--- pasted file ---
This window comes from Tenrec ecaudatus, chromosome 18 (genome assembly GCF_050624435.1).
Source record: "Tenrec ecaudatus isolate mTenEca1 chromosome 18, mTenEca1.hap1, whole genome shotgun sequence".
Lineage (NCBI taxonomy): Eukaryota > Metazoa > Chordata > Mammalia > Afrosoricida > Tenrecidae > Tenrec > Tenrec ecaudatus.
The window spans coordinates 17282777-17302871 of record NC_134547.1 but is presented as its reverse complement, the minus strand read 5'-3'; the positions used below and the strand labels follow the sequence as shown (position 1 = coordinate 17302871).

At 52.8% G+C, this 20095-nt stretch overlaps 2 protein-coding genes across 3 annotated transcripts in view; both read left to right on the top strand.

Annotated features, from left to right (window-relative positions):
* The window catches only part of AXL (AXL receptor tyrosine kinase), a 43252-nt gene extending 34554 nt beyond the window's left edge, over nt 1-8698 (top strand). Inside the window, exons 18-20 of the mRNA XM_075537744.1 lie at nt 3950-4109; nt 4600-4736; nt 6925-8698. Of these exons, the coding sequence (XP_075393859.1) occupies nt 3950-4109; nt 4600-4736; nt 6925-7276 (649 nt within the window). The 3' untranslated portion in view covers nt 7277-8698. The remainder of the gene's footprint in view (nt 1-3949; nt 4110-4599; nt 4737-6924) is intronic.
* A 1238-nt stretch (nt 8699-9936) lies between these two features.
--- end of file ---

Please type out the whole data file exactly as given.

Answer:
This window comes from Tenrec ecaudatus, chromosome 18 (genome assembly GCF_050624435.1).
Source record: "Tenrec ecaudatus isolate mTenEca1 chromosome 18, mTenEca1.hap1, whole genome shotgun sequence".
Lineage (NCBI taxonomy): Eukaryota > Metazoa > Chordata > Mammalia > Afrosoricida > Tenrecidae > Tenrec > Tenrec ecaudatus.
The window spans coordinates 17282777-17302871 of record NC_134547.1 but is presented as its reverse complement, the minus strand read 5'-3'; the positions used below and the strand labels follow the sequence as shown (position 1 = coordinate 17302871).

At 52.8% G+C, this 20095-nt stretch overlaps 2 protein-coding genes across 3 annotated transcripts in view; both read left to right on the top strand.

Annotated features, from left to right (window-relative positions):
* The window catches only part of AXL (AXL receptor tyrosine kinase), a 43252-nt gene extending 34554 nt beyond the window's left edge, over nt 1-8698 (top strand). Inside the window, exons 18-20 of the mRNA XM_075537744.1 lie at nt 3950-4109; nt 4600-4736; nt 6925-8698. Of these exons, the coding sequence (XP_075393859.1) occupies nt 3950-4109; nt 4600-4736; nt 6925-7276 (649 nt within the window). The 3' untranslated portion in view covers nt 7277-8698. The remainder of the gene's footprint in view (nt 1-3949; nt 4110-4599; nt 4737-6924) is intronic.
* A 1238-nt stretch (nt 8699-9936) lies between these two features.